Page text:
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Borders for peace: controls within a Kenyan informal settlement during political conflict.

Vertigans, Stephen; Gibson, Neil; Mueller-Hirth, Natascha



Quazi Mahtab Zaman

Greg G. Hall


During periods of heavily contested elections, accompanying political tensions are often most prevalent within informal settlements. Consequently, the prolonged political tensions experienced in Kenya during 2017 were expected to have the most adverse impact in Kibera, Nairobi, the largest informal settlement in East Africa. Fears about what could happen in Kibera were also informed by recent history, most notably in 2008, when many people were killed in the post-election conflict. Moreover, the marginalisation residents experienced in 2008 largely remain today. Differences between this urban area and the surrounding golf course and middle-class residential-gated enclaves are immediately apparent. Nevertheless, despite these deep-rooted issues and differences, the extent of the violence was considerably less than in 2008. The primary focus is understanding why relative peace prevailed in very challenging conditions. The analysis is based on research incorporating photovoice, focus groups and interviews with residents in early 2018. Photographs taken by participants framed the themes explored in greater depth through focus groups and interviews. A preliminary study of resilience also informed fieldwork in 2017. The research discovered that residents' attachment to Kibera and collective sense of identification and cohesion contributed to weaker, more permeable barriers between potentially competing political supporters. A range of community-based initiatives, such as pacification messages and peace activities, partly created this greater sense of interconnections. Together, they contributed to deeper senses of self-control and broader forms of social control that restricted the potential for political tensions to descend into inter-ethnic violence.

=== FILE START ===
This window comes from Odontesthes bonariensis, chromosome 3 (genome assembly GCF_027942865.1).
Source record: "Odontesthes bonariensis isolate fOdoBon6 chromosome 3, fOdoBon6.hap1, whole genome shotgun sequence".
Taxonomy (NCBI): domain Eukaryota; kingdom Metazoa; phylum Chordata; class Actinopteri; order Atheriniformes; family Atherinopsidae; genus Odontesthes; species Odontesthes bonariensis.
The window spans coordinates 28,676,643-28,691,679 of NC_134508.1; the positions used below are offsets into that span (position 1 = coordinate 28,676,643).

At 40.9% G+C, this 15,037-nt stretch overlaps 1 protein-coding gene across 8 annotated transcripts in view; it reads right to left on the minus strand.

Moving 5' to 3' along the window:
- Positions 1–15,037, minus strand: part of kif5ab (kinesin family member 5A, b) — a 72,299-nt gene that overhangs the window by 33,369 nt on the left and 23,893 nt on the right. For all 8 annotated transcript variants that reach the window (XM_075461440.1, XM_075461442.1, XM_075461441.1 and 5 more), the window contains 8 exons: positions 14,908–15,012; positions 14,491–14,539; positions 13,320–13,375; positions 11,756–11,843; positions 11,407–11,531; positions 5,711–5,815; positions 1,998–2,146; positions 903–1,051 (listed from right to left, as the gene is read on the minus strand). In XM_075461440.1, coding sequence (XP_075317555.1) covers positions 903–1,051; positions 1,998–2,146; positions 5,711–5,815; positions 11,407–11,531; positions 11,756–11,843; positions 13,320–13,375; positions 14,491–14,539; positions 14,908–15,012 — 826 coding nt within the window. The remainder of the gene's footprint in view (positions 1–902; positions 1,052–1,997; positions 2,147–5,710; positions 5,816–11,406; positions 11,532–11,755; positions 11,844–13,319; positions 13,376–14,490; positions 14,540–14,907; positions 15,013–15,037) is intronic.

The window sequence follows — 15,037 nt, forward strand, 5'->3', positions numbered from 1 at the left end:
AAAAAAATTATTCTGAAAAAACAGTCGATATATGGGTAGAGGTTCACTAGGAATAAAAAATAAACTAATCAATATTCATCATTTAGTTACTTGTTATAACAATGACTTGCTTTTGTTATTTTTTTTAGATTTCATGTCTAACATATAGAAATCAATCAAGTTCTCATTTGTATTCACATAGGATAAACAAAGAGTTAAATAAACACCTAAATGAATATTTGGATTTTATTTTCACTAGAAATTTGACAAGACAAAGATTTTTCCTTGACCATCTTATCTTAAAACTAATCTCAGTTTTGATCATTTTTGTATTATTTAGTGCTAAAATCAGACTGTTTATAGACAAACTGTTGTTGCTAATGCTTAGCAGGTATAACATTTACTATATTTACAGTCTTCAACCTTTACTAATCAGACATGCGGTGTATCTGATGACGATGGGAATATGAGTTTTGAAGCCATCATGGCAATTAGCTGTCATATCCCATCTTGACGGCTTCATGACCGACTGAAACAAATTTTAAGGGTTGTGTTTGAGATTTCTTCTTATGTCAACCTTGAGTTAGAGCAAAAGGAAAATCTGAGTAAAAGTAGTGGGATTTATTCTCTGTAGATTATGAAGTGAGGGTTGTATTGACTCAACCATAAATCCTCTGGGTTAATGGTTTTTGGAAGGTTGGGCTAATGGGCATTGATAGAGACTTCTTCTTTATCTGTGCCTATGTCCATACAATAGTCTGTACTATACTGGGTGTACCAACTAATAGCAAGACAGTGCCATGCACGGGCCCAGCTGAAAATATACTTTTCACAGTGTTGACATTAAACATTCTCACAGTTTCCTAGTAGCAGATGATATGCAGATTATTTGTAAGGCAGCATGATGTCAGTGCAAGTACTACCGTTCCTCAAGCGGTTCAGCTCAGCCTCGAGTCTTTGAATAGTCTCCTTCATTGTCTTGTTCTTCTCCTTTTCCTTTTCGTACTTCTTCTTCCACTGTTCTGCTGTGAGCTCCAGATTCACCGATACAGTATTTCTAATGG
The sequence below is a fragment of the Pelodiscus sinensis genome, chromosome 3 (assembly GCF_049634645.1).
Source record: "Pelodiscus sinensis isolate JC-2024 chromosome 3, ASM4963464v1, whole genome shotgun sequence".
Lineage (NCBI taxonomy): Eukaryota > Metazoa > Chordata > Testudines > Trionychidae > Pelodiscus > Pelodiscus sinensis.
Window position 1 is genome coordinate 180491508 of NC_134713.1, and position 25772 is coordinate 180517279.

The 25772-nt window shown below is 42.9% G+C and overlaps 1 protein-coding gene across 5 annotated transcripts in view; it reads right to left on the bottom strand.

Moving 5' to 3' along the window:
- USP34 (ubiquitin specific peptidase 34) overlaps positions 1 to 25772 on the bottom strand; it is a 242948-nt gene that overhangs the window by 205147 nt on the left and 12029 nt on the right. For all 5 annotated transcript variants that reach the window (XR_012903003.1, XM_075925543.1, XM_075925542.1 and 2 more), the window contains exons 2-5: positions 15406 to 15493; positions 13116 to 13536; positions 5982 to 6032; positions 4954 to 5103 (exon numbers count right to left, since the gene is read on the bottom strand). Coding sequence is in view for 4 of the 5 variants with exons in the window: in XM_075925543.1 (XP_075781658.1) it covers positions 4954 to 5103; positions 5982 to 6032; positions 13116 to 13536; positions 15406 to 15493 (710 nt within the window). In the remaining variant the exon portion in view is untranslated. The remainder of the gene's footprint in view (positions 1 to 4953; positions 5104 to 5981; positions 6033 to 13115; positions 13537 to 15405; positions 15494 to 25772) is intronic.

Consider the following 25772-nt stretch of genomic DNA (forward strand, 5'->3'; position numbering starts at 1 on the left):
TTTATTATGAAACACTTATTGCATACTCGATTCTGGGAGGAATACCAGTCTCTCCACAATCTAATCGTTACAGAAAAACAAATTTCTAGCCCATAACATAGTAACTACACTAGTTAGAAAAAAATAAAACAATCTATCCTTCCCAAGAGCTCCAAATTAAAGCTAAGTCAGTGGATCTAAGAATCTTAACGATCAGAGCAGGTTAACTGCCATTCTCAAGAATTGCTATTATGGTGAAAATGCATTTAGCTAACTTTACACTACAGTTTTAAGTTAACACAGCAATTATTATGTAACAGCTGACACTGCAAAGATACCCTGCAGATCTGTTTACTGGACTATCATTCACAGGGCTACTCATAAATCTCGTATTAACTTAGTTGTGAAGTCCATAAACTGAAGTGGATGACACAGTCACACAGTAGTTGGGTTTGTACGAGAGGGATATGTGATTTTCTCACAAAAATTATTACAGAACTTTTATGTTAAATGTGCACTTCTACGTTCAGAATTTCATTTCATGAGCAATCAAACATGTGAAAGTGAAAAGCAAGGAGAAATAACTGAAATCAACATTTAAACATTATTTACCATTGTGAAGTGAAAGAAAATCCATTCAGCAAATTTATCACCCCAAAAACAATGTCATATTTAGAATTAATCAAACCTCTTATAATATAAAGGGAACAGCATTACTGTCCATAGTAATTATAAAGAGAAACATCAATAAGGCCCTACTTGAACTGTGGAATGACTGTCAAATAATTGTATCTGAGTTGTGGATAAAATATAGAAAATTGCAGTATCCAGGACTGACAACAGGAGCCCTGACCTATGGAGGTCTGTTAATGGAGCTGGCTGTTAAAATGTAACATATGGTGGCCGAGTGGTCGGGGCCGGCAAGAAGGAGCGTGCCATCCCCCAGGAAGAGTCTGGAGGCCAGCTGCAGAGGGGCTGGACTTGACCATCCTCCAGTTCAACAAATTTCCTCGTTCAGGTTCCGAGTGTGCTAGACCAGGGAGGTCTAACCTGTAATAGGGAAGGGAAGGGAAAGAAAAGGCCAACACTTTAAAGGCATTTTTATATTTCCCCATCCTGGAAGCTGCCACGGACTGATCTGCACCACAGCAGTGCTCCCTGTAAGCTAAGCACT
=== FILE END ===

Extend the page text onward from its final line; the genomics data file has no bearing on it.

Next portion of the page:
VERTIGANS, S., GIBSON, N. and MUELLER-HIRTH, N. 2023. Borders for peace: controls within a Kenyan informal settlement during political conflict. In Zaman, Q.M. and Hall, G.G. (eds.) Border urbanism: transdisciplinary perspectives. Cham: Springer [online], chapter 8, pages 151-164. Available from:

Online Publication Date Mar 7, 2023
Publication Date Dec 31, 2023
Deposit Date Mar 22, 2023
Publicly Available Date Mar 8, 2025
Publisher Springer
Pages 151-164
Series Title The urban book series
Series ISSN 2365-757X; 2365-7588
Book Title Border urbanism: transdisciplinary perspectives
Chapter Number 8
ISBN 9783031066030
Keywords Political violence; Recurring violence; Peacebuilding; Kenya
Public URL